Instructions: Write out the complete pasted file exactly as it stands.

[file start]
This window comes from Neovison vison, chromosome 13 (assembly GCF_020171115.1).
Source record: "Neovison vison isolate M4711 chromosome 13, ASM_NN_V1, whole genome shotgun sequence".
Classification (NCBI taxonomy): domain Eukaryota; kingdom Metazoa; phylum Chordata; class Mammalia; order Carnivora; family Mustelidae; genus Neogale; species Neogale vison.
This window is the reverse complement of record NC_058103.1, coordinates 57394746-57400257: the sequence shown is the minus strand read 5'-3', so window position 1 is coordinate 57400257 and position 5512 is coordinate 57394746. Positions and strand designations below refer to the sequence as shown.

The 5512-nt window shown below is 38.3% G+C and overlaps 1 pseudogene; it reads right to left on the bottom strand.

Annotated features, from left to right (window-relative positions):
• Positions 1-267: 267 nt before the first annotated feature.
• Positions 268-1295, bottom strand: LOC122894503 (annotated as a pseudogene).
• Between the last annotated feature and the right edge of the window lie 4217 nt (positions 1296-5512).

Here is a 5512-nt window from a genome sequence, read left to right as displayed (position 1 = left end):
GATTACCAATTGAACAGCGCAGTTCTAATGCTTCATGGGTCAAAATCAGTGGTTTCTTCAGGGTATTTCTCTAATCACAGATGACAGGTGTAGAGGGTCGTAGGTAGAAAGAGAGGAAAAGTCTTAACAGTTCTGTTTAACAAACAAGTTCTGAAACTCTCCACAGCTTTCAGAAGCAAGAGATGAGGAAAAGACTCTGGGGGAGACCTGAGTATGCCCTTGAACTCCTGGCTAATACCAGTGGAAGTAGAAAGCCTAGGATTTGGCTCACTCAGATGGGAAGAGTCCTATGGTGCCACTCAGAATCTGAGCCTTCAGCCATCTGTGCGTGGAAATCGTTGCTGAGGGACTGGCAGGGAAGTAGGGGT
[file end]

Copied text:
This window comes from Neovison vison, chromosome 13 (assembly GCF_020171115.1).
Source record: "Neovison vison isolate M4711 chromosome 13, ASM_NN_V1, whole genome shotgun sequence".
Classification (NCBI taxonomy): domain Eukaryota; kingdom Metazoa; phylum Chordata; class Mammalia; order Carnivora; family Mustelidae; genus Neogale; species Neogale vison.
This window is the reverse complement of record NC_058103.1, coordinates 57394746-57400257: the sequence shown is the minus strand read 5'-3', so window position 1 is coordinate 57400257 and position 5512 is coordinate 57394746. Positions and strand designations below refer to the sequence as shown.

The 5512-nt window shown below is 38.3% G+C and overlaps 1 pseudogene; it reads right to left on the bottom strand.

Annotated features, from left to right (window-relative positions):
• Positions 1-267: 267 nt before the first annotated feature.
• Positions 268-1295, bottom strand: LOC122894503 (annotated as a pseudogene).
• Between the last annotated feature and the right edge of the window lie 4217 nt (positions 1296-5512).

Here is a 5512-nt window from a genome sequence, read left to right as displayed (position 1 = left end):
GATTACCAATTGAACAGCGCAGTTCTAATGCTTCATGGGTCAAAATCAGTGGTTTCTTCAGGGTATTTCTCTAATCACAGATGACAGGTGTAGAGGGTCGTAGGTAGAAAGAGAGGAAAAGTCTTAACAGTTCTGTTTAACAAACAAGTTCTGAAACTCTCCACAGCTTTCAGAAGCAAGAGATGAGGAAAAGACTCTGGGGGAGACCTGAGTATGCCCTTGAACTCCTGGCTAATACCAGTGGAAGTAGAAAGCCTAGGATTTGGCTCACTCAGATGGGAAGAGTCCTATGGTGCCACTCAGAATCTGAGCCTTCAGCCATCTGTGCGTGGAAATCGTTGCTGAGGGACTGGCAGGGAAGTAGGGGT